The midterm blue wave hit a Sarpy County firewall as Congressman Don Bacon earned a second term in the House of Representatives by fending off a challenge from the progressive wing of the Democratic Party.

His opponent, 47-year-old Kara Eastman, conceded the election shortly before 6:30 a.m. Wednesday. 

"I will speak to Congressman Bacon this morning. I appreciate his service to our country. I hope this race highlighted the need to listen to the residents of the second district, and to put people first."

Bacon, 54, is a retired Air Force brigadier general who made bipartisanship and civility a centerpiece of his campaign.

But he also fired up Republican stalwarts by leaning in to sharing a stage with President Donald Trump and promoting issues such as the recent tax overhaul bill.

Bacon was several percentage points ahead all night in a district that has been described as one of the closest in the country.

"Despite this wave that we’re seeing and going against the headwinds right now — we’re losing some seats out there — this district held firm," he said.

He spoke to a cheering group that included colleague Adrian Smith of Nebraska's 3rd District and Gov. Pete Ricketts.

Omaha Mayor Jean Stothert introduced him around 11 p.m.

"Our district is indeed fortunate to have Don Bacon representing us and our country is blessed," Stothert said.

Eastman is a nonprofit executive and member of the Metropolitan Community College Board of Governors who tried to ride a progressive wave to Congress.

 “From the beginning I promised that we would run a campaign that didn’t put winning over integrity, and we did that," she said in a statement. "We fought for working people and for those of us who feel like our voices aren’t heard by the people in power. We energized Democrats like never before. We refused corporate PAC money and didn’t sell out to big-money interests. We didn’t play by the old rules, and I am so proud of my team and of our message. 

Eastman defeated former congressman Brad Ashford in the primary on a platform that included Medicare-for-all, debt-free college and raising the minimum wage.

Her race was closely watched by national progressives, who wanted to prove that sort of message could play in a swing district.

Early Tuesday evening, Douglas County Democratic Party chairwoman Crystal Rhoades took the stage to introduce Eastman. She said the 2016 election results were tough, but that Eastman represented a beacon of hope in their wake.

“Kara is bold and strong and smart, kind and optimistic in a way that most people can never be,” Rhoades said.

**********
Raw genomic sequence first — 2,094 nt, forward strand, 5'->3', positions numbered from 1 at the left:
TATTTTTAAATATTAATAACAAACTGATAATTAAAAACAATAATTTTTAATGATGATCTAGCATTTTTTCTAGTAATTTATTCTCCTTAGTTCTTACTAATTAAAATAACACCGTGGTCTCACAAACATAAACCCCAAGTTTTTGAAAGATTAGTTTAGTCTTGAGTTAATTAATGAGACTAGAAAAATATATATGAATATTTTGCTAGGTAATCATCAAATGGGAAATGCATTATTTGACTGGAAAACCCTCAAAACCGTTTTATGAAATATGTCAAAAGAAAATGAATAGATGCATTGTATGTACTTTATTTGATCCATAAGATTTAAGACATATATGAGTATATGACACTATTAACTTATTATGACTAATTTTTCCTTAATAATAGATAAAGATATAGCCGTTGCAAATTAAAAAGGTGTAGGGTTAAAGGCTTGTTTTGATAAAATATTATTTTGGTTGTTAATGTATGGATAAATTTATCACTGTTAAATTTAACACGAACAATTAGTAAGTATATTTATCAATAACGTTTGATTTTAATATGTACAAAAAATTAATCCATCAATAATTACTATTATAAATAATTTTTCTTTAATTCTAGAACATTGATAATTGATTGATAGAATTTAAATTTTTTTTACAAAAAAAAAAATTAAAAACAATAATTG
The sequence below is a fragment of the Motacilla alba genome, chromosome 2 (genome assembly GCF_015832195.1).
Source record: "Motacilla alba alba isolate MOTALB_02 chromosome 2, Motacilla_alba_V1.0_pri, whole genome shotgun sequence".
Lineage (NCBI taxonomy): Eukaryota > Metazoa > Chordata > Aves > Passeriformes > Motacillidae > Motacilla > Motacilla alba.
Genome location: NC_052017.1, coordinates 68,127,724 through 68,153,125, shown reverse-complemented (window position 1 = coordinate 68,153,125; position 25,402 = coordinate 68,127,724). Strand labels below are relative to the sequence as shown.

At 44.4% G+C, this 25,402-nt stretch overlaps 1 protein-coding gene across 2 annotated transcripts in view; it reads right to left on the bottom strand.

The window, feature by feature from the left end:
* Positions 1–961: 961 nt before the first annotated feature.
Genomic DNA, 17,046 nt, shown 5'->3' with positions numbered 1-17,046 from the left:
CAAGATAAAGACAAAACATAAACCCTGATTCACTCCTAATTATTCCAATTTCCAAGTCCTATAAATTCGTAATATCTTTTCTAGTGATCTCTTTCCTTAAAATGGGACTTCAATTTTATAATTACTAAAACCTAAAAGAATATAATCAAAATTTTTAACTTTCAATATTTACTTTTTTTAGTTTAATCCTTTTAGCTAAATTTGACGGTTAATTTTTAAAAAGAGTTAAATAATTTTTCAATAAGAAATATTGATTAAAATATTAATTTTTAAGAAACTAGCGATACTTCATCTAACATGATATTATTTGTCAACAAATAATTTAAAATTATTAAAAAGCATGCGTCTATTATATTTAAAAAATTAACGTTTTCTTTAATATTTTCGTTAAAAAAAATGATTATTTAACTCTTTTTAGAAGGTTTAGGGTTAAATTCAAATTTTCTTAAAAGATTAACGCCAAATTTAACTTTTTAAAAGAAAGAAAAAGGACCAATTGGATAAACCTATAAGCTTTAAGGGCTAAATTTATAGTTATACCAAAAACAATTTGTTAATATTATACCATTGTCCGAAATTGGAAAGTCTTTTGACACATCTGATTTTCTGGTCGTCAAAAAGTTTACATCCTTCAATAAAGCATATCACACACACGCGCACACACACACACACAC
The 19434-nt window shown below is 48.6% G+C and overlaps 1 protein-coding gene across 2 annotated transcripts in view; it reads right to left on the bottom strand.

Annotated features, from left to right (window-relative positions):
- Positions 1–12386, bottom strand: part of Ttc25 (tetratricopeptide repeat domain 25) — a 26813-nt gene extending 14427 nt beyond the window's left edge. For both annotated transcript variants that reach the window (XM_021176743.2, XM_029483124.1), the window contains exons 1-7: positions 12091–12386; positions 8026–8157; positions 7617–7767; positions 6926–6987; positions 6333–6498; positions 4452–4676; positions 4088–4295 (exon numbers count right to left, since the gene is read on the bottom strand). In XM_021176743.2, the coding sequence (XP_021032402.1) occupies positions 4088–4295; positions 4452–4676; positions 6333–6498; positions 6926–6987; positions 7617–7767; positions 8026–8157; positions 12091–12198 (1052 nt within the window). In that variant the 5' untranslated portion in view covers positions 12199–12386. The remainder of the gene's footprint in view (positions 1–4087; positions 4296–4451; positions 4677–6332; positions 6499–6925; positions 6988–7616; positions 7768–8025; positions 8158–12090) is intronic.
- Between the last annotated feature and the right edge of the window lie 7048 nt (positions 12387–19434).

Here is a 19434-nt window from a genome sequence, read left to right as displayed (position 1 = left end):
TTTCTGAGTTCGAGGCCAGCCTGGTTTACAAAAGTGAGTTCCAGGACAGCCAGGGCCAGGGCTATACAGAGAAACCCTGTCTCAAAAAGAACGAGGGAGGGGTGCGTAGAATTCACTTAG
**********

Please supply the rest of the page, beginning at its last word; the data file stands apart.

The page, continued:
She noted that Tuesday was Eastman’s birthday and led the crowd in singing Happy Birthday to Eastman. Later, a birthday cake sat uncut in the lobby.

When the candidate herself took the microphone she also alluded to what she described as a “little bit of desperation in the country right now.”

“But win or lose this campaign has changed politics in America,” Eastman said to the crowd’s applause. “We set out to do something really different. We set out to actually talk to voters, ask them questions, answer their questions and to represent the values not only of Nebraskans but of all Americans.”

Eastman spoke passionately during the campaign about her mother’s health problems and the toll of high medication prices as she called for a Medicare-for-all approach. Those stories resonated with her supporters and helped drive them to the polls.

“My mom would be so proud of me just for doing this and doing this for her, but more importantly for everybody else,” she said at one point Tuesday night.

Bacon and Republicans argued her political philosophy was a poor fit for a swing district with a slight rightward tilt.

And he ultimately prevailed.

Bacon focused much of his first term on military issues. He served on the conference committee for the National Defense Authorization Act, a rarity for a freshman. Among his legislation that passed is a bill that helps Gold Star families, or those who have lost a member serving during war, access on-base benefits.

He's also been a stalwart Republican vote on issues like the tax overhaul bill and the unsuccessful House attempt to repeal and replace the Affordable Care Act.

He has struck a more moderate tone on immigration, saying he supports funding for a border wall but also wants to see DACA recipients — immigrants brought here illegally as children — get a pathway to citizenship.

He said Tuesday that his priorities for the next term include health care, immigration and getting people who are unemployed back into the workforce.

"We don’t know what’s (coming) in this Congress but this is what I want you to know: I am committed to leading with civility, respect, but with conservative values," he told a crowd of supporters. "We’re going to use the Constitution as our guidebook."